Abstract 351: Optimizing the Frequency of Surveillance Echocardiography in Clinically Stable Patients With Hypertrophic Cardiomyopathy
Background: Hypertrophic cardiomyopathy (HCM) affects 0.2% of the population and is an important cause of sudden cardiac death, heart failure and stroke. However, most patients with HCM experience normal longevity. Optimal longitudinal management of stable HCM patients is poorly defined, although consensus guidelines advise annual echocardiography (echo). We report the clinical impact of surveillance echo and a protocol to improve the efficiency of repeat testing in a cohort of HCM patients followed at one center.
Methods and Results: A Standardized Clinical Assessment and Management Plan (SCAMP) was developed by clinicians, supported by a quality improvement (QI) team, to maximize the utility of cardiac imaging in patients with HCM. SCAMPs are an established approach to QI that aim to optimize outcomes and resource utilization through standardization of care. The HCM SCAMP was designed to achieve these goals through implementation of a practice algorithm, data capture at the time of outpatient encounters, and iterative analysis. This SCAMP recommended decreased frequency of surveillance echo in stable patients, from every 12 to every 24 months. Stability was defined as >3 years since diagnosis, stable symptoms for ≥2 years, >2 unchanged echos, and no family history of end stage HCM. All patients with HCM followed longitudinally in one HCM clinic from 7/17/13 to 12/15/13 (n=127) were enrolled. After excluding patients with a new diagnosis (n=16), no recent echo (n=15), or incomplete SCAMP documentation (n=1), 92 were included in this analysis. At enrollment, baseline echo (mean interval from prior echo: 15.8±5.8 months) identified clinically significant changes in 13 (14%) patients; including new pulmonary hypertension (n=6), and significant change (≥Δ50mmHg) or interval appearance of severe left ventricular outflow tract obstruction (LVOTO) (n=6). Clinical management was impacted by echo findings in 8/92 (9%); including medication adjustment (n=6), referral for exercise testing (n=2) and refined sudden cardiac death risk stratification (n=1). In the 79 patients with stable echo findings (86%), 25 (32%) were qualified by the SCAMP as clinically stable and were advised to undergo repeat echo in 24 (instead of 12) months. Providers adhered to this recommendation in 19 patients (76%). Reasons for deviating from recommendations and continuing annual echo in SCAMP defined stable patients included patient preference, atrial fibrillation, severe LVOTO, and pulmonary hypertension.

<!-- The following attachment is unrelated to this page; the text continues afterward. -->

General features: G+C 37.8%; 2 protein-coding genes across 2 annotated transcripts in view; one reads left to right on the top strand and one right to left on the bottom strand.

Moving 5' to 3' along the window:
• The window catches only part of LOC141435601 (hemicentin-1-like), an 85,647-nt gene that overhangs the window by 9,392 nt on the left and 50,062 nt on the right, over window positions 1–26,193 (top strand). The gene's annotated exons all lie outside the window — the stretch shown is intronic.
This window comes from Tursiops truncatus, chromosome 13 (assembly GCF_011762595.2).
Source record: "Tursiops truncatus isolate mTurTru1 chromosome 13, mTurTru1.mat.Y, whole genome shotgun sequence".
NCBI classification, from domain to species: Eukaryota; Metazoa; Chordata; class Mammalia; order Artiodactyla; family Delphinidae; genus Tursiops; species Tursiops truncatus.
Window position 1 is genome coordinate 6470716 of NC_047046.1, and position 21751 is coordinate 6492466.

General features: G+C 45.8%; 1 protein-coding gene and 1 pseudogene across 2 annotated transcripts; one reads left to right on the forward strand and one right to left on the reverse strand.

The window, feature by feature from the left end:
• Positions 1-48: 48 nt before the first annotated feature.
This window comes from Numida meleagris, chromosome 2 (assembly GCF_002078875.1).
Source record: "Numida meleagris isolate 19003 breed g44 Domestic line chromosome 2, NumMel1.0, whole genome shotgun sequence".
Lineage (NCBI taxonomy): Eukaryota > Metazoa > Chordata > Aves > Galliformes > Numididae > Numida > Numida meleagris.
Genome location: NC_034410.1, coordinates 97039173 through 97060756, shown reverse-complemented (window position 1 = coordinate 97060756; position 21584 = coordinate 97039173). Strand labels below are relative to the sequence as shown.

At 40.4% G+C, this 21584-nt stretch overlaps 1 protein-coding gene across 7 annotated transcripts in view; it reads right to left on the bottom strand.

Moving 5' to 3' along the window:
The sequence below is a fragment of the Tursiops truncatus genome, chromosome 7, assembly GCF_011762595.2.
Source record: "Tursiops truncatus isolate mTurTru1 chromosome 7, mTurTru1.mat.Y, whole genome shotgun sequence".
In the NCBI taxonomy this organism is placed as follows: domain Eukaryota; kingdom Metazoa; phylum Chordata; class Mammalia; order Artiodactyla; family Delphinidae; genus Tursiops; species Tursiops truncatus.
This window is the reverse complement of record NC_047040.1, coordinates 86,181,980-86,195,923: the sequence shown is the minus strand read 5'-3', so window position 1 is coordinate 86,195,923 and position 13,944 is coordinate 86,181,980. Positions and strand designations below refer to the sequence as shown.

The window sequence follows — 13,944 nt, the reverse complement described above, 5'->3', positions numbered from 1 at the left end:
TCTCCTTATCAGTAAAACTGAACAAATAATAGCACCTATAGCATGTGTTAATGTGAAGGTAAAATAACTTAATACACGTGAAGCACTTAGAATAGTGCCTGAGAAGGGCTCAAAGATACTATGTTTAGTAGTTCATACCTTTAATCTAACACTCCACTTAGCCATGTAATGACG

Conclusions: In select clinically stable patients with HCM, repeat echo may be unlikely to identify significant changes or impact practice. In these patients, a decreased frequency of echocardiography could decrease resource utilization without compromising care. Ongoing data collection and better risk stratification tools may allow more targeted surveillance strategies in the future.
Author Disclosures: C.W. Carr: None. L.M. Conner: None. C.A. McCarthy: None. J.O. Greenberg: None. K.R. Laskowski: None. R.J. Parambi: None. D.A. Graham: None. L.E. Szent-Gyorgyi: None. A.L. Cirino: None. C.Y. Ho: None. C.A. MacRae: None. C.E. Seidman: None. R. Ghazinouri: None. N.K. Lakdawala: None.
- © 2014 by American Heart Association, Inc.